3. Trainees must enter practice trained to use new healthcare technologies safely and efficiently. "Advances in medical diagnostics, therapeutics, and information technology can significantly improve health outcomes. However, we have fallen short in consistently using technology optimally to improve the quality and efficiency of healthcare," the panel writes.
4. The next generation of physicians must help lower costs and be more efficient. "Physicians in training must understand the financial implications of their patient management decisions, and their training must include new and efficient models of care so that they will be prepared to practice cost-effective medicine and be responsible stewards of resources while providing high-quality patient care," the report says.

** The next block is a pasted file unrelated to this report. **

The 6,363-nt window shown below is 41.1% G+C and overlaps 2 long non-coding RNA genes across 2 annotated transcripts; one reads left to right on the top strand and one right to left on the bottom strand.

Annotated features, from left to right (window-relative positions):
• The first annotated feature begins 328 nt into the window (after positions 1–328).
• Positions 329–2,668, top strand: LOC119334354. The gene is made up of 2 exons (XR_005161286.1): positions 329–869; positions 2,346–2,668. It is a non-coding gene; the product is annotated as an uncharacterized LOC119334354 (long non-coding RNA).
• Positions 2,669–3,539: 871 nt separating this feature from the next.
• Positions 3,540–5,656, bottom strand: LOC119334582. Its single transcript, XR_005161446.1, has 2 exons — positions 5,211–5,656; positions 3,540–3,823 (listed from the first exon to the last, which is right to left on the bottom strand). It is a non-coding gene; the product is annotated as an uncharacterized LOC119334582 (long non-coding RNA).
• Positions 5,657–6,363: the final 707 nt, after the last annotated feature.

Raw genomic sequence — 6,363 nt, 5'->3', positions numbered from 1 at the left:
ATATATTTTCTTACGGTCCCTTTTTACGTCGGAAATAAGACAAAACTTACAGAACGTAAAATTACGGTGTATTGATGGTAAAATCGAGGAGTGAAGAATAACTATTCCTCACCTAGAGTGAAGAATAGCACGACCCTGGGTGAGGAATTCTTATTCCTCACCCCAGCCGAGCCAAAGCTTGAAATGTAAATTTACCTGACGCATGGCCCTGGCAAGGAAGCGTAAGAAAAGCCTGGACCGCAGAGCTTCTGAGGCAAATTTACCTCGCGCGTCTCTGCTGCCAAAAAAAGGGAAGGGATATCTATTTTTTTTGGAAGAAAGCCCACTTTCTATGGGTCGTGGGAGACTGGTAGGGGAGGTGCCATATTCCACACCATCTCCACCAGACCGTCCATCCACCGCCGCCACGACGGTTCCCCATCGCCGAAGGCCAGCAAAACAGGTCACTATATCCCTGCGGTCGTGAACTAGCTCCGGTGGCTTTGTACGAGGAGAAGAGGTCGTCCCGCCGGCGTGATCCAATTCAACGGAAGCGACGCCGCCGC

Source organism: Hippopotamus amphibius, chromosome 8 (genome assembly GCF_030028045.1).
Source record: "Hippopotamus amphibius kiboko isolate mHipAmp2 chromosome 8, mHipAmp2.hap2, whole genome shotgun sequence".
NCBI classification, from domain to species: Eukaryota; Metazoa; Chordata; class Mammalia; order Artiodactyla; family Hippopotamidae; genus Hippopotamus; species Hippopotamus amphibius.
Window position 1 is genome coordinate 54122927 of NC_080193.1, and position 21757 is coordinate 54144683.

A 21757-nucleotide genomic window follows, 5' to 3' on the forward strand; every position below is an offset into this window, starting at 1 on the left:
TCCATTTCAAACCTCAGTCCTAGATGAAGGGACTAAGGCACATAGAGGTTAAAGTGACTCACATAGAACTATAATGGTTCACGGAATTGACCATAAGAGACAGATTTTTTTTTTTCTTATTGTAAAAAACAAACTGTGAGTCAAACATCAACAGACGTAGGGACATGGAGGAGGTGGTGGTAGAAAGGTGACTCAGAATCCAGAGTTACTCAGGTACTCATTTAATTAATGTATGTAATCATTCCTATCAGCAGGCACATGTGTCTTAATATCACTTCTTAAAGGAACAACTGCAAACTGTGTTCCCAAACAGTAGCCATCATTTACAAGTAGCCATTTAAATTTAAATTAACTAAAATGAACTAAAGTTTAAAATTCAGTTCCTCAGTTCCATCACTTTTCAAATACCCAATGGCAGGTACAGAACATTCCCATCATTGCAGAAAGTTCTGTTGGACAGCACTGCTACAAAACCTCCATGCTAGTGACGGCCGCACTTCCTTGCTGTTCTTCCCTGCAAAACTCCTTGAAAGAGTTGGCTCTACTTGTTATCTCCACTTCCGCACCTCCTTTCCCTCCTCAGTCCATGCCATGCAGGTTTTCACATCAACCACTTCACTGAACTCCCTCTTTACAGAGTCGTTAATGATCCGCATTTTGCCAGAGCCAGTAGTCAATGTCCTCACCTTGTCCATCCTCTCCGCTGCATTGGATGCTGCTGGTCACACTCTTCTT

However, to change the graduate medical system, medical educators face many obstacles, including the growing tension between work-hour restrictions and competition for curricular time and non-educational tasks. Another important obstacle is the difficulty in persuading sufficient numbers of medical students to choose primary care.
"In the past decade, the number of residents in subspecialty training has risen five times faster than the number of residents in the core specialties (those representing primary board certification). The number of residents expected to practice primary care has declined by more than 10%," the report notes.
The panel was chaired by Debra Weinstein, MD, Massachusetts General Hospital, and Vice President for Graduate Medical Education for Partners Healthcare System, Inc.